ABOVE: A subset of neurons in the dorsomedial hypothalamus regulates the aging process in mice. © iStock, BlackJack3D

The brain is the body’s control center, with billions of neurons branching out in every direction to carry instructions to distant organs. These instructions tell muscles to contract, prompt the intestines to process digested food, and coordinate many other critical tasks. But the brain may also play an unexpected role in a universal phenomenon: aging.

Two mice with dark, shiny black fur alongside two mice with lighter, sparser fur.
At 25 months, mice with reduced PKG had shinier, thicker fur than unmodified elderly mice.
Kyohei Tokizane

In a study published in Cell Metabolism, researchers identified a subset of neurons in the brain that modulate not only aging, but also a slew of other metabolic processes.1 Using mouse models, the team showed that perturbing key genes in these neurons triggers a cascade of changes that start on the molecular scale and ultimately extend the mouse lifespan. Shin-Ichiro Imai, a developmental biologist at the Washington University School of Medicine and coauthor of this study, hopes that the findings will help scientists understand and intervene in human aging.

Aging is a complex multiorgan process. Imai first became interested in the brain’s contributions more than a decade ago, when he identified a population of sirtuin-expressing neurons in the dorsomedial hypothalamus (DMH) region of the brain, which regulates circadian rhythms and feeding, that was important for aging.“The brain must play a really important role in aging and longevity control in mammals,” Imai said.

In the current study, Imai’s team narrowed this key population down to a set of neurons expressing protein phosphatase 1 regulatory subunit 17 (Ppp1r17). The researchers didn’t know the function of this gene, but when they reduced its expression in the DMH neurons, they found that the mice became obese, less physically active, and less able to break down fat. When they looked closer, they saw that the neurons in the fat tissue had retracted and become less active.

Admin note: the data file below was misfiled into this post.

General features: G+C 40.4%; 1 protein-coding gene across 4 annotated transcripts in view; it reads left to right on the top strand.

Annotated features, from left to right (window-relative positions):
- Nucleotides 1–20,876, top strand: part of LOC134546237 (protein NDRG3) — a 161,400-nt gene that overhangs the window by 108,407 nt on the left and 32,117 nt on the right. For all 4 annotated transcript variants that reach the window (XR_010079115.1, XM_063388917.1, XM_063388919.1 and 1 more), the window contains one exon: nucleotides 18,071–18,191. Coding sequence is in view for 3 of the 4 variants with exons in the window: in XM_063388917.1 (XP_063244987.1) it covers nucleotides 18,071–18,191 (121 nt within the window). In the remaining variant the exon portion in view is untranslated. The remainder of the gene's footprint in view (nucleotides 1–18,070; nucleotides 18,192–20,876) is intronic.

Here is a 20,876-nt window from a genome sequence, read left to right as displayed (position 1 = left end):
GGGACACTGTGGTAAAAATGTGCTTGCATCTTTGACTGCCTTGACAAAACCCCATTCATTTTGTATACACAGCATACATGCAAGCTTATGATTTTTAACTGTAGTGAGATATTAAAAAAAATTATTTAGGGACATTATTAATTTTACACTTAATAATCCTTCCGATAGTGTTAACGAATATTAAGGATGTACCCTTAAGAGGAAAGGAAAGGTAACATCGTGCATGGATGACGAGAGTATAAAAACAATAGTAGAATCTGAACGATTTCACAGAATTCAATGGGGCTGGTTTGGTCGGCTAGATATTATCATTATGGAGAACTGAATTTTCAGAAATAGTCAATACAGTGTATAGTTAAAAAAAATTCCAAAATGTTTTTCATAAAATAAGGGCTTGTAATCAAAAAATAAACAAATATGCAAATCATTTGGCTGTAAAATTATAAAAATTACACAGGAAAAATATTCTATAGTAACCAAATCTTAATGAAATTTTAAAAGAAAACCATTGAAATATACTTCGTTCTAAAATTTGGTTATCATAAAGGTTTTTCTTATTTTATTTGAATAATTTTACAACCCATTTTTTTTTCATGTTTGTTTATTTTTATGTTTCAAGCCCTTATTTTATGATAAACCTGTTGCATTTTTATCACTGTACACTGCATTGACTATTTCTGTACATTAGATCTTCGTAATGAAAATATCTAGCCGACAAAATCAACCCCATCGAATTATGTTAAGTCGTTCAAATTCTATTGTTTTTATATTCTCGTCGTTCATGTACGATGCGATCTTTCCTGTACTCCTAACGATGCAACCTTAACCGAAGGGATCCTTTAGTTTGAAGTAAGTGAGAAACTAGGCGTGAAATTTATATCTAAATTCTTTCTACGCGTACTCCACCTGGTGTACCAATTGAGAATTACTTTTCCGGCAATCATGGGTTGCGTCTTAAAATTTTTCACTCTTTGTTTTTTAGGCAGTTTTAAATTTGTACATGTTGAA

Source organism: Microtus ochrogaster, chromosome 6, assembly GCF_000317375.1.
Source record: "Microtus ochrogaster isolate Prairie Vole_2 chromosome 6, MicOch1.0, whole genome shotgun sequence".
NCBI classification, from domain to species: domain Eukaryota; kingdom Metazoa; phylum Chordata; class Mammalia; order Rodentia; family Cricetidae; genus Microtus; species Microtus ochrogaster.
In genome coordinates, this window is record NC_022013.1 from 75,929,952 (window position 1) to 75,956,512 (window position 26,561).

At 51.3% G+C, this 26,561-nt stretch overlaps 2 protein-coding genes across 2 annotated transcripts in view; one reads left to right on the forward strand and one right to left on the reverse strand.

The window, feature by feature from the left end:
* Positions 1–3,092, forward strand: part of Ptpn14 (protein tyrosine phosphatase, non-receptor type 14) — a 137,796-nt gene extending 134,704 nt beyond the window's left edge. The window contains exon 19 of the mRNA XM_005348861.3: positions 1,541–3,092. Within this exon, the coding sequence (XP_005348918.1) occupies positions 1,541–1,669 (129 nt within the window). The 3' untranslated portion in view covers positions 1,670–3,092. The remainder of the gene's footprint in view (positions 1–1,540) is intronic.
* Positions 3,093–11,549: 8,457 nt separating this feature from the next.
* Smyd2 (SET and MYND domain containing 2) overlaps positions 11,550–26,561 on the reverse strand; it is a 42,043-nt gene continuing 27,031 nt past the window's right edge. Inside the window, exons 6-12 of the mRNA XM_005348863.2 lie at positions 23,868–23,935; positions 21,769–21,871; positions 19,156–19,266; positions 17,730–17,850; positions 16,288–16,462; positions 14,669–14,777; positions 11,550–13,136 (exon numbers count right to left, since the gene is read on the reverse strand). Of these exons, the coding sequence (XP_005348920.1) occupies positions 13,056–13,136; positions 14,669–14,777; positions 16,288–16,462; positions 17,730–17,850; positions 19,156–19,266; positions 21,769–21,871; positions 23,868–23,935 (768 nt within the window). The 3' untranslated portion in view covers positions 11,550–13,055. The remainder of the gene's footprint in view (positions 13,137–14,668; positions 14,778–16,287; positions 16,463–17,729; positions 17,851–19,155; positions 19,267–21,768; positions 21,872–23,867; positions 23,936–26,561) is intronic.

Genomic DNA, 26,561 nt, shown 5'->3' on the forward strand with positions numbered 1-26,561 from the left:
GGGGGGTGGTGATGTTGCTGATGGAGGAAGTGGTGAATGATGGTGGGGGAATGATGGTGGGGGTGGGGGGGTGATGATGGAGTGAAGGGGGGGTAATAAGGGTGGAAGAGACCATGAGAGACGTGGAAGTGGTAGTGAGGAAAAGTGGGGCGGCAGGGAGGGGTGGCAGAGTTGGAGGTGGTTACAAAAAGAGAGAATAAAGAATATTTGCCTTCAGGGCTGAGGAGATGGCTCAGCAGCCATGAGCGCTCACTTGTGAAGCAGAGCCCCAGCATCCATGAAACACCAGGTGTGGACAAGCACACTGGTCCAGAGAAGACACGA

“The significance lies in the realization that a neural population influencing both body weight and food intake also plays a crucial role in the aging process,” said Caner Çağlar, a molecular biologist at Bezmialem Vakıf University who was not involved in this study but has studied Ppp1r17 neurons’ role in eating behavior.3

While Ppp1r17 was interfering with the mouse metabolism, the scientists noticed that the molecule itself exhibited intriguing behavior. As mice grew older, Ppp1r17 moved from the nucleus to the cytoplasm of each cell. The researchers suspected that when Ppp1r17 moved to the cytoplasm, it stopped sending important longevity-promoting neuronal signals. This migration was controlled by another molecule called protein kinase G (PKG). When the researchers reduced PKG levels, they observed effects throughout the mice's bodies. Even for mice as old as 30 months (which some scientists equate with more than 70 human years), their fur didn’t gray, they maintained high levels of physical activity, and their tails remained free of typical age-related kinks and angles.4 The mice were also less likely to die, even at older ages, than their peers with normal Ppp1r17 activity.

The multifaceted effects of modulating Ppp1r17 in these neurons reflects their ability to coordinate the activities of many different organs, Imai said. Çağlar also noted that Ppp1r17 neurons signal to many different brain regions. “It would be more insightful to illustrate the specific impact of each of these projections on the aging process,” Çağlar said.

Imai's team also showed that chemogenetic activation of these neurons over the course of one to two years—independent of Ppp1r17 levels or location in the cells—had the same longevity-promoting effect, convincing him that this is the first example of neuronal control of aging in mammals. Scientists previously identified similar patterns in worms and flies, where modulating neurons that communicate with metabolic organs increased lifespans.5,6 But now, Imai is more confident that human aging also ties to this type of interorgan crosstalk. “Mice and humans are different, but I think it's very likely that we’ll see the same type of regulation in humans,” he said.

Imai is especially interested in a curious byproduct of Ppp1r17 neuronal activation: an increase in the number of small capsules in the blood containing the enzyme extracellular nicotinamide phosphoribosyltransferase (eNAMPT), which is involved in energy balance. These vesicles travel throughout the body and alter organ activity, often, improving their function and delaying their aging. “This is a really amazing interorgan communication system,” Imai said.

He and his team are now testing eNAMPT infusions as a treatment to counteract aging by restoring organ function. It’s still in the early phases of testing in mice and far from clinical trials in humans, but Imai is optimistic that the information will one day help people who are suffering from whole-body effects of aging.